Yes, Mr. Izumi had heard about this. "Like your MacDonald's" he commented via Yoshiki "Today people want everything now, now; instant."

Densei was not the same as what I spoke of as Reiki. I must stop thinking of it in terms of this Reiki or I would only remain confused.

The transmission was not to give the student healing abilities. It was a Spiritual Enhancement to help someone who was already a healer be an even better one.

Mr. Izumi explained that a student (or more properly, apprentice) might only receive a transmission after a couple of years of training. They were not considered substitutes for training.

While Mr. Izumi had said densei was not Reiki in the sense that we know it, the concept of the transmission, which he was attempting to explain (while at the same time avoiding discussing the precise details), certainly seemed to be a variant on the Reiki initiation/attunements.

I became even more sure of this as he went on to explain that each of the four transmissions involved a symbol (in the case of each of the first three, visualised in a shining sphere or bubble of light) being generated by the teacher and placed in the students body.

The symbol for each densei was put in a different place.

Did he mean in different chakras? I asked

Mr. Izumi said he had heard of chakras, but didn't really know about them, they were not part of traditional healing. No. Not in chakras.

He was not going to elaborate. He did not have to say so, I just felt it, and decided not to pursue it any further.

I explained a little to him about Reiki and how, after attunements, students often went through a period of catharsis or as it was called 'Healing Crisis'. Did healers who received the transmissions experience anything similar?

No. Mr. Izumi said that if they did, then they hadn't been properly prepared before the teacher made the densei. "In your Reiki, you get initiation (denju) and then your hidden problems get driven out for you deal with, yes?" he asked. "Our way, the student deals with his problems first. Gets lots and lots of healing, learns his art; gets lots and lots more healing; then perhaps, and only then, he is ready for densei.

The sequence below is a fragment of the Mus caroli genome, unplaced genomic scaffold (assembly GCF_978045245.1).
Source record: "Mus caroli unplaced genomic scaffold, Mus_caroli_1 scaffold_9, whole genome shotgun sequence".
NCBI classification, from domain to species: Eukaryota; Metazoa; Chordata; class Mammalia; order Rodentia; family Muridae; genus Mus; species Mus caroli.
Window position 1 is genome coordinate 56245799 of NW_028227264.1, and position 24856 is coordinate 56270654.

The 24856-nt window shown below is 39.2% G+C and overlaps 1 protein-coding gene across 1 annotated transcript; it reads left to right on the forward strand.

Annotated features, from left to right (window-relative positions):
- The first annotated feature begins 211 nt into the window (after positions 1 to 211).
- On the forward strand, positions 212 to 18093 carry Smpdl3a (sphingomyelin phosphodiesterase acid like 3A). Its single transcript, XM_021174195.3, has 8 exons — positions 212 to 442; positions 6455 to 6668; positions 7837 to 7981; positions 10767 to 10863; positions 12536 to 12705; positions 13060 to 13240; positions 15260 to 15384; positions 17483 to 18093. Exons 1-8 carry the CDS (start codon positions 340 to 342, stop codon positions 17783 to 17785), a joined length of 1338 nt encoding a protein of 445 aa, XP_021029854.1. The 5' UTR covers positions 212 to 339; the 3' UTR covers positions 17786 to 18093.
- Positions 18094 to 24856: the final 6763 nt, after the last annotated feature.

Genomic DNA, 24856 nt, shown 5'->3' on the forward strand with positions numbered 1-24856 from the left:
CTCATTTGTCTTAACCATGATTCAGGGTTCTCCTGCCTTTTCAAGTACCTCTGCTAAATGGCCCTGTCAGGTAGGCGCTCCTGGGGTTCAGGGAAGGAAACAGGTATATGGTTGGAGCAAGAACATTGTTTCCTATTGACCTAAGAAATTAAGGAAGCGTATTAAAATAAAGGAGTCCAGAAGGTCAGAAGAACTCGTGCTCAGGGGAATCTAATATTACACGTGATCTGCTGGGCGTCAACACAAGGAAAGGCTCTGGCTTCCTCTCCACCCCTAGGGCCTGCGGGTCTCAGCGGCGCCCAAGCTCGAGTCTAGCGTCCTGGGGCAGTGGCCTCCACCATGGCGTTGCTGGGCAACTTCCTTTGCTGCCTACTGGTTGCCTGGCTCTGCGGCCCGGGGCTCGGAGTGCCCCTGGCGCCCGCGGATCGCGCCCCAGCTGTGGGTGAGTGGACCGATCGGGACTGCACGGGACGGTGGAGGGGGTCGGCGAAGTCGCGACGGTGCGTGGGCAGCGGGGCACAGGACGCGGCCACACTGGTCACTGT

I asked about the symbols used in the transmissions. I did not expect that Mr. Izumi would explain the actual nature of the symbols, and respected this fact. But could he say how they were used in healing?

I was thinking with my 'Reiki Head' again.

The symbols were only placed in the body, during the transmissions.

They were not drawn or visualised on the hands or in the air, etc., as in Reiki, for healing.

Mr. Izumi explained that the power or influence of each transmission once it had been made, was always there with the healer.
Like a beacon, radiating from its place within. If the healer wished to 'turn up the volume' [my words] of a particular power, he simply focussed on the symbol encased in a bubble of brilliant light, within his own body.

He also mentioned that there was a particular meditative practice connected to each of the symbols to enable the healer to deepen the quality of the particular power within him.

* * * * *

Mr. Izumi tactfully pointed out that we had probably talked enough about densei. Though a sacred process, densei was only one of several important practices which were part of the healer's ongoing development.

While Teacher Hamada had studied with Mikao Usui and learned how to make densei, he had also (as Mr. Izumi had pointed out the previous day) studied with many other people including physical therapists, faith healers, yamabushi (Mountain Priests) and other gyoja (ascetic practitioners); and learned many therapeutic and spiritual practices of great value from them too.

For example, from the faith healer Yugaku Hamaguchi he had studied the 'Pah-pah' breath healing method.

He had trained in the art of senrigan: 'thousand ri eye' or 'long-distance eye' (Yoshiki explained this as the art of seeing into the past or seeing events at a distance. That is, what in the west we would call clairvoyance.)

And had undergone byoki na oshi no gyo: religious healing training, as a member of several spiritual groups.

He went on to say that Hamada, while he had had the deepest respect for those who shared their teachings with him, would only adopt practices which he found to work well for him, combining the various practices and teachings and developing them in ways he felt to produce the most effective therapeutic results.

In keeping with Mr. Izumi's wishes, I moved on from the topic of densei to other issues, and talked around some of the other practices that were part of the healer's development process.

Chinkon or meditation, also known as mitama-shizume, "calming & settling the spirit & collecting the mind" of course also played an important part in the healer's life, Mr. Izumi said.